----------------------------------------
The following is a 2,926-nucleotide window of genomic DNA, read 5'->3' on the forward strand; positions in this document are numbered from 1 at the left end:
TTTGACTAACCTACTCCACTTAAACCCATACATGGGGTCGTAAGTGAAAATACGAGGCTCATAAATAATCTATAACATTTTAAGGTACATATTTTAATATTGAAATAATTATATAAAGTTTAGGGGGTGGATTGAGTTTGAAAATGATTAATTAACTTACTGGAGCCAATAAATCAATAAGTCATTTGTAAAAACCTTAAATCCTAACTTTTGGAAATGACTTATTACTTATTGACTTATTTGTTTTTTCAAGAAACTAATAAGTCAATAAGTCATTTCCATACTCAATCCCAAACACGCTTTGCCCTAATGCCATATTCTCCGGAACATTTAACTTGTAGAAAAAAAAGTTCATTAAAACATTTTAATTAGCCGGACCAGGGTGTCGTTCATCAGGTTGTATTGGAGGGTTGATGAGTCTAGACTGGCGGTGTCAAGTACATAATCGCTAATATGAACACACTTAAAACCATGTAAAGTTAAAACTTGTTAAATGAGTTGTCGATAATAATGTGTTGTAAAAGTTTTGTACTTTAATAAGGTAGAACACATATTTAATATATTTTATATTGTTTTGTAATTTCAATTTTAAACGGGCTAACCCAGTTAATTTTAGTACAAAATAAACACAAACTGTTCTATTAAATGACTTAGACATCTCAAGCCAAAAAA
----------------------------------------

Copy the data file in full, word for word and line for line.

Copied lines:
The following is a 2,926-nucleotide window of genomic DNA, read 5'->3' on the forward strand; positions in this document are numbered from 1 at the left end:
TTTGACTAACCTACTCCACTTAAACCCATACATGGGGTCGTAAGTGAAAATACGAGGCTCATAAATAATCTATAACATTTTAAGGTACATATTTTAATATTGAAATAATTATATAAAGTTTAGGGGGTGGATTGAGTTTGAAAATGATTAATTAACTTACTGGAGCCAATAAATCAATAAGTCATTTGTAAAAACCTTAAATCCTAACTTTTGGAAATGACTTATTACTTATTGACTTATTTGTTTTTTCAAGAAACTAATAAGTCAATAAGTCATTTCCATACTCAATCCCAAACACGCTTTGCCCTAATGCCATATTCTCCGGAACATTTAACTTGTAGAAAAAAAAGTTCATTAAAACATTTTAATTAGCCGGACCAGGGTGTCGTTCATCAGGTTGTATTGGAGGGTTGATGAGTCTAGACTGGCGGTGTCAAGTACATAATCGCTAATATGAACACACTTAAAACCATGTAAAGTTAAAACTTGTTAAATGAGTTGTCGATAATAATGTGTTGTAAAAGTTTTGTACTTTAATAAGGTAGAACACATATTTAATATATTTTATATTGTTTTGTAATTTCAATTTTAAACGGGCTAACCCAGTTAATTTTAGTACAAAATAAACACAAACTGTTCTATTAAATGACTTAGACATCTCAAGCCAAAAAA